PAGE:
Sunday, September 4, 2011

Shishito Peppers: A lasting flash in the pan

A growing culinary trend in New York City and the Hamptons confirms three of my golden food rules: 1) Anything fresh is better; 2) Anything Japanese* is delicious; and 3) Most things fried are a treat.

My eyes have been lighting up at all the non-Japanese establishments now serving grilled or flash fried shishito peppers on their appetizer menus.  Not-coated or battered, the frying feels healthier than what you may be imagining, and these sweet little summer gems could really replace the deep-fried frozen jalapeno poppers blanketing many menus.

When these little guys arrived in my CSA box last week, I knew I had to try my hand at preparing them as I enjoyed them in Japan and as my husband I regularly now order them.  I winged it and we loved it, so this simple little preparation is becoming a post. I'd love to hear suggestions on grilling, omitting oil together, if any of you readers have a healthier recipe you'd like to share in the comments.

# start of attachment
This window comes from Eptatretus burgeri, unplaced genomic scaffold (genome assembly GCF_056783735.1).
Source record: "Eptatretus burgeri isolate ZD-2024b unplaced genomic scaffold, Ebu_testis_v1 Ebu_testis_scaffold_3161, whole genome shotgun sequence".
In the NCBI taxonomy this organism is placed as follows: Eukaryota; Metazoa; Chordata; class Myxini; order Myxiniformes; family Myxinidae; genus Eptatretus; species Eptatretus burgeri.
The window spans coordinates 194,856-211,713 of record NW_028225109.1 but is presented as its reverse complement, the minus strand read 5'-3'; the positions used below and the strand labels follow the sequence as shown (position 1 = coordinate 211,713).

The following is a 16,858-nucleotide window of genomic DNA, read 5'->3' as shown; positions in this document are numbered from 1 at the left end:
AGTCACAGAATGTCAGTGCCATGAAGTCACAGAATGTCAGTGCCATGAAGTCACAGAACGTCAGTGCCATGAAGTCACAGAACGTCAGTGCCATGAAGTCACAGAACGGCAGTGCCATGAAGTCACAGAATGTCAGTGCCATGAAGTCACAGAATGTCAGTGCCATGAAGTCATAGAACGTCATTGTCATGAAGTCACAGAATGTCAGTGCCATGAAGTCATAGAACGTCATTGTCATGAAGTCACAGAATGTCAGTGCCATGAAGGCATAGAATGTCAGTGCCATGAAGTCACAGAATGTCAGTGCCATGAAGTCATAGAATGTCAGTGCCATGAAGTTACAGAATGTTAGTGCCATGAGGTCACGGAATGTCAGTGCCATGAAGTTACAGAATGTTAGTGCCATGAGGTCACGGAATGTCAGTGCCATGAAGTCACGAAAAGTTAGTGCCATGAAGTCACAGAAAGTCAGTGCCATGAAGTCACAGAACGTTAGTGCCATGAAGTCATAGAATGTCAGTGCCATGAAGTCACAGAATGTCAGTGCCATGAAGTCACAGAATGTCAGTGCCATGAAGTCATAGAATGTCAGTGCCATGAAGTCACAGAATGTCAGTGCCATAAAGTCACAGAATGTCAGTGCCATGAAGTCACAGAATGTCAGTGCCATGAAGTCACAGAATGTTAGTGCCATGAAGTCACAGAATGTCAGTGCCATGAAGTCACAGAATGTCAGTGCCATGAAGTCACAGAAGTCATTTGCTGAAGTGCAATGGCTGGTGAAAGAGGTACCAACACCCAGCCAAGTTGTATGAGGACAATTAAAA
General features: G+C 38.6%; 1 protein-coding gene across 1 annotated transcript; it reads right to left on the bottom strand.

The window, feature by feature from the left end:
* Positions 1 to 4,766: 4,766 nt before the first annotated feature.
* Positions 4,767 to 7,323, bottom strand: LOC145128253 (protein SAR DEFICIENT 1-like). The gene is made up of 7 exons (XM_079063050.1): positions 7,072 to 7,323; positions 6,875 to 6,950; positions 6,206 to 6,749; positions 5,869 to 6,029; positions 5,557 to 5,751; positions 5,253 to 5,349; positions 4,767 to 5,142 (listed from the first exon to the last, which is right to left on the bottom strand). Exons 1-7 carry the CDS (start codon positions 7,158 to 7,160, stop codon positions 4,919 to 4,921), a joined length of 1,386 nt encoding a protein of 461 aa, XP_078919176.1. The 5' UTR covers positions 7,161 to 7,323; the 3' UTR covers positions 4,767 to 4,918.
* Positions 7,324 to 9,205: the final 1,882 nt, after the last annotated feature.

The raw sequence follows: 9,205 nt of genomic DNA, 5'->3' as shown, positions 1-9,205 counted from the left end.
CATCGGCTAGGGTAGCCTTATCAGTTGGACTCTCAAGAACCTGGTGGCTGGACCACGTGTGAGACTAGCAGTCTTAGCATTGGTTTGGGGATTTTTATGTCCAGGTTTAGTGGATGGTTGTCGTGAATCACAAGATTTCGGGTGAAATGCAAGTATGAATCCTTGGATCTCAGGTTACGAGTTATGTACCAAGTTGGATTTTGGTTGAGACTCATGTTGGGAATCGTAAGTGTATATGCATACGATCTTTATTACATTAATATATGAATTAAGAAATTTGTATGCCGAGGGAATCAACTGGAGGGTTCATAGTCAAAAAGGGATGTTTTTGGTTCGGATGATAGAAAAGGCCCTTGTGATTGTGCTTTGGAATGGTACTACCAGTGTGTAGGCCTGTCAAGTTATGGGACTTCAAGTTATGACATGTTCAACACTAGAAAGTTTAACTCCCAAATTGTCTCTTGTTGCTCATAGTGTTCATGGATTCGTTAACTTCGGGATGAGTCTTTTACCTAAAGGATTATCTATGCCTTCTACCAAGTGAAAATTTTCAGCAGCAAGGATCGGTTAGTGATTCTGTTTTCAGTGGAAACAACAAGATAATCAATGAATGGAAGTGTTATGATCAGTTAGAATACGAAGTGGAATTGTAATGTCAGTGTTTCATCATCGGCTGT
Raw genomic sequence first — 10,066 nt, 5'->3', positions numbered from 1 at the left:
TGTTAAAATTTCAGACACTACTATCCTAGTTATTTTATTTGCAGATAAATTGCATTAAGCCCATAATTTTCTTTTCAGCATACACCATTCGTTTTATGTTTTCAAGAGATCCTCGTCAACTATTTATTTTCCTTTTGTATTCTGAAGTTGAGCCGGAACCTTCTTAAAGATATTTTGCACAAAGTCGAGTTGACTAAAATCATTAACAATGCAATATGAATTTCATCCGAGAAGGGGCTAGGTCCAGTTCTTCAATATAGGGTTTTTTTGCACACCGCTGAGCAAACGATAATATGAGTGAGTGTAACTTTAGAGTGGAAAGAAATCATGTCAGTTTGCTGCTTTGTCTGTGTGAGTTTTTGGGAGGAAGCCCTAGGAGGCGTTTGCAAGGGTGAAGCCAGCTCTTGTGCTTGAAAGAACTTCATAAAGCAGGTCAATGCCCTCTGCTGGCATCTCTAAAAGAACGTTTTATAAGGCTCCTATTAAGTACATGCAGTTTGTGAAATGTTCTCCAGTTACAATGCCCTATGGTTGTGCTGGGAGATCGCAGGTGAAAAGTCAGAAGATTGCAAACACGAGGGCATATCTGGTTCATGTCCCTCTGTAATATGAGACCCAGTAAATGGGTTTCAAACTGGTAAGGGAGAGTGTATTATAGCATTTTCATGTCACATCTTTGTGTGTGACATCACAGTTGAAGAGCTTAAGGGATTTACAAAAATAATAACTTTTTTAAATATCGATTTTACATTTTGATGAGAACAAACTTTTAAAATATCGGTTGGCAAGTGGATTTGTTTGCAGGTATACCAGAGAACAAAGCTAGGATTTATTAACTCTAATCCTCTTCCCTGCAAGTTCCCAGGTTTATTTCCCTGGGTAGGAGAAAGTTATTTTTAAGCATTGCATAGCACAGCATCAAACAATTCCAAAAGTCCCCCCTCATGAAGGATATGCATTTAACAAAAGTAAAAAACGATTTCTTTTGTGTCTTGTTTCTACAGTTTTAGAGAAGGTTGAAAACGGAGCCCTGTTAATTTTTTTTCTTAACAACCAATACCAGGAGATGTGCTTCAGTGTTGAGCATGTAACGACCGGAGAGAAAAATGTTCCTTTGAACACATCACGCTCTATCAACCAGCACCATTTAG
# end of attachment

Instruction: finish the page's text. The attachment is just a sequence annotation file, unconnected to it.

*As you may know from this post, I lived in and adore Japan.  

Flash Fried Shishito Peppers
  • As many shishito peppers as you wish to serve, no more than will fit in a single layer of your frying pan or skillet
  • Equal parts Olive Oil, Peanut Oil and Sesame Oil, enough to cover the pan in a 1/4 inch layer when combined 
    • For six peppers, I used about 1.5 tablespoons of each in a 10-inch pan and had oil left over
  • A healthy dose of sea salt
  • Slightly pierce each pepper through to the middle to prevent them from puffing up during  cooking
  • Over low-medium heat, warm the oil blend in your frying pan or skillet for 2 minutes just before it starts to smoke
  • Standing back, and using an oil guard if you have one (I never do, and clean oil splatters regularly), place the peppers in the oil mixture
  • Sear the peppers for 2 minutes.  Before they start to burn, use tongs to flip.  Sear an additional 1- 2 minutes, and transfer to a paper towel to drain
  • While still warm, liberally dose with sea salt and serve

About Shishito Peppers
Looks are deceiving when it comes to this little pepper.  Small like their hot cousins, nine out of 10 are actually quite mild and sweet.  The name comes from the Japanese word for lion, shishi, as the top of the stem is said to look like the head of a lion. 

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